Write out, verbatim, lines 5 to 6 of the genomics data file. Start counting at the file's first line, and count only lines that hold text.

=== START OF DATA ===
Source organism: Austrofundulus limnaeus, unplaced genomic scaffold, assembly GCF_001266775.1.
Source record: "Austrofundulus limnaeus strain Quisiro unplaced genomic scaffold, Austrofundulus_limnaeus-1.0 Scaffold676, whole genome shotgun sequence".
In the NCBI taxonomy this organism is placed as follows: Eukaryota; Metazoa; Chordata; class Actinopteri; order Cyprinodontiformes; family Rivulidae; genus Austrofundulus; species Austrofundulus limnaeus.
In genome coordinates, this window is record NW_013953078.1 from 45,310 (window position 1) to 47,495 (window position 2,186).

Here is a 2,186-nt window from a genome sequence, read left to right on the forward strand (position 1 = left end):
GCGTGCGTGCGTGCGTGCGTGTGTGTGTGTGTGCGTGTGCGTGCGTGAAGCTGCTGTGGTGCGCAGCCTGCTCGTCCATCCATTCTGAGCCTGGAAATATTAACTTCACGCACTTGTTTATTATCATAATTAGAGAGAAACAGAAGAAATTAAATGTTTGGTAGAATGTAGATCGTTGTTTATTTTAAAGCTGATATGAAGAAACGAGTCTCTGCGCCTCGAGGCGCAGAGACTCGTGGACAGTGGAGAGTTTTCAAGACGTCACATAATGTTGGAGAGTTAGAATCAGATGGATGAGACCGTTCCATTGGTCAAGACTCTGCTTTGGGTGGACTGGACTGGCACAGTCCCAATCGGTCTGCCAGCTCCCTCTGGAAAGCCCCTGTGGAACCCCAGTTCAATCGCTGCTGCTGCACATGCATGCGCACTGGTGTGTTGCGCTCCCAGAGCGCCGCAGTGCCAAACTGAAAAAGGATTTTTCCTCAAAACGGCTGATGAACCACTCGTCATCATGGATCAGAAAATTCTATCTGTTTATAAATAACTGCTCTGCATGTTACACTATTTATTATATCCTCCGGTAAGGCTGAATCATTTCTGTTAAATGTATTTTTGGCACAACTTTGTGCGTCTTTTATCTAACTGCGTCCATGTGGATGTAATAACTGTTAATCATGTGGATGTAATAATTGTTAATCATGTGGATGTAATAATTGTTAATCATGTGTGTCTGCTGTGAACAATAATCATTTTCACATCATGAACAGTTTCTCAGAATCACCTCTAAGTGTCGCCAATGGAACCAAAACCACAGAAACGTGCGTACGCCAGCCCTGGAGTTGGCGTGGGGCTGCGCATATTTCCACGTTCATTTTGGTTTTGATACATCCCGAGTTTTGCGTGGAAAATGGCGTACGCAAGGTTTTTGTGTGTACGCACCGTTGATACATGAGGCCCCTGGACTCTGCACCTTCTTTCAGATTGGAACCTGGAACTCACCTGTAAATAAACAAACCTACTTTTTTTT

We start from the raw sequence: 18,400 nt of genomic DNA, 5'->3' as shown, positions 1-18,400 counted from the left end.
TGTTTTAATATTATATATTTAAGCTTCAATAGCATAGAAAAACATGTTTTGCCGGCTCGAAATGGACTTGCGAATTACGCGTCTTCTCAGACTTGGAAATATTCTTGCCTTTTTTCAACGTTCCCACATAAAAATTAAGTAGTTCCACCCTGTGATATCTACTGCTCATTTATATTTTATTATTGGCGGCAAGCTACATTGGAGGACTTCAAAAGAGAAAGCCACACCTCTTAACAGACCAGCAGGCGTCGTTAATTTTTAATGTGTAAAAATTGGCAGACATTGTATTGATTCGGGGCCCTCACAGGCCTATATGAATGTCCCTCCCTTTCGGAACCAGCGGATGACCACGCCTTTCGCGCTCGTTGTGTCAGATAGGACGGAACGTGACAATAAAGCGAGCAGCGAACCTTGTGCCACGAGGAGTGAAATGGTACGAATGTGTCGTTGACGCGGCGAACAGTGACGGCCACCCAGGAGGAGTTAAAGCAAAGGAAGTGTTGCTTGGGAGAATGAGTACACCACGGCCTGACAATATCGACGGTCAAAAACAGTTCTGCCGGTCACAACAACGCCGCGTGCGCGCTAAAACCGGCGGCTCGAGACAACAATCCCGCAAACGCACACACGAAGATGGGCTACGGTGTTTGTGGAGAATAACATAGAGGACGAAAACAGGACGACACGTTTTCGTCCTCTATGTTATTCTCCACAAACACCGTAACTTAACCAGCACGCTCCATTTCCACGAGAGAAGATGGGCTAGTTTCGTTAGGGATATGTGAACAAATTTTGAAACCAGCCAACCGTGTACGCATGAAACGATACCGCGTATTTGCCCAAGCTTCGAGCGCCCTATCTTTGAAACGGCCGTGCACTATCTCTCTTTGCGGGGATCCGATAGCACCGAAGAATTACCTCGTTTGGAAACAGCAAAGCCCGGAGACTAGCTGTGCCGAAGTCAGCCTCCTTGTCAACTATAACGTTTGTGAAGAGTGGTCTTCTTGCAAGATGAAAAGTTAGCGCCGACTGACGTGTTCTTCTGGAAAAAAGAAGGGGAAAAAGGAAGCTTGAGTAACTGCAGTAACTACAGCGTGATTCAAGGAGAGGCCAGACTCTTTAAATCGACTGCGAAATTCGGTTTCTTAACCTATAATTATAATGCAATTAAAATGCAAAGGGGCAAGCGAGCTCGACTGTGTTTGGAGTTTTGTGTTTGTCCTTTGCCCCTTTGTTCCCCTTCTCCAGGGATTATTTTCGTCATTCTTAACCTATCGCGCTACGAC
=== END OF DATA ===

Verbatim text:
Here is a 2,186-nt window from a genome sequence, read left to right on the forward strand (position 1 = left end):
GCGTGCGTGCGTGCGTGCGTGTGTGTGTGTGTGCGTGTGCGTGCGTGAAGCTGCTGTGGTGCGCAGCCTGCTCGTCCATCCATTCTGAGCCTGGAAATATTAACTTCACGCACTTGTTTATTATCATAATTAGAGAGAAACAGAAGAAATTAAATGTTTGGTAGAATGTAGATCGTTGTTTATTTTAAAGCTGATATGAAGAAACGAGTCTCTGCGCCTCGAGGCGCAGAGACTCGTGGACAGTGGAGAGTTTTCAAGACGTCACATAATGTTGGAGAGTTAGAATCAGATGGATGAGACCGTTCCATTGGTCAAGACTCTGCTTTGGGTGGACTGGACTGGCACAGTCCCAATCGGTCTGCCAGCTCCCTCTGGAAAGCCCCTGTGGAACCCCAGTTCAATCGCTGCTGCTGCACATGCATGCGCACTGGTGTGTTGCGCTCCCAGAGCGCCGCAGTGCCAAACTGAAAAAGGATTTTTCCTCAAAACGGCTGATGAACCACTCGTCATCATGGATCAGAAAATTCTATCTGTTTATAAATAACTGCTCTGCATGTTACACTATTTATTATATCCTCCGGTAAGGCTGAATCATTTCTGTTAAATGTATTTTTGGCACAACTTTGTGCGTCTTTTATCTAACTGCGTCCATGTGGATGTAATAACTGTTAATCATGTGGATGTAATAATTGTTAATCATGTGGATGTAATAATTGTTAATCATGTGTGTCTGCTGTGAACAATAATCATTTTCACATCATGAACAGTTTCTCAGAATCACCTCTAAGTGTCGCCAATGGAACCAAAACCACAGAAACGTGCGTACGCCAGCCCTGGAGTTGGCGTGGGGCTGCGCATATTTCCACGTTCATTTTGGTTTTGATACATCCCGAGTTTTGCGTGGAAAATGGCGTACGCAAGGTTTTTGTGTGTACGCACCGTTGATACATGAGGCCCCTGGACTCTGCACCTTCTTTCAGATTGGAACCTGGAACTCACCTGTAAATAAACAAACCTACTTTTTTTT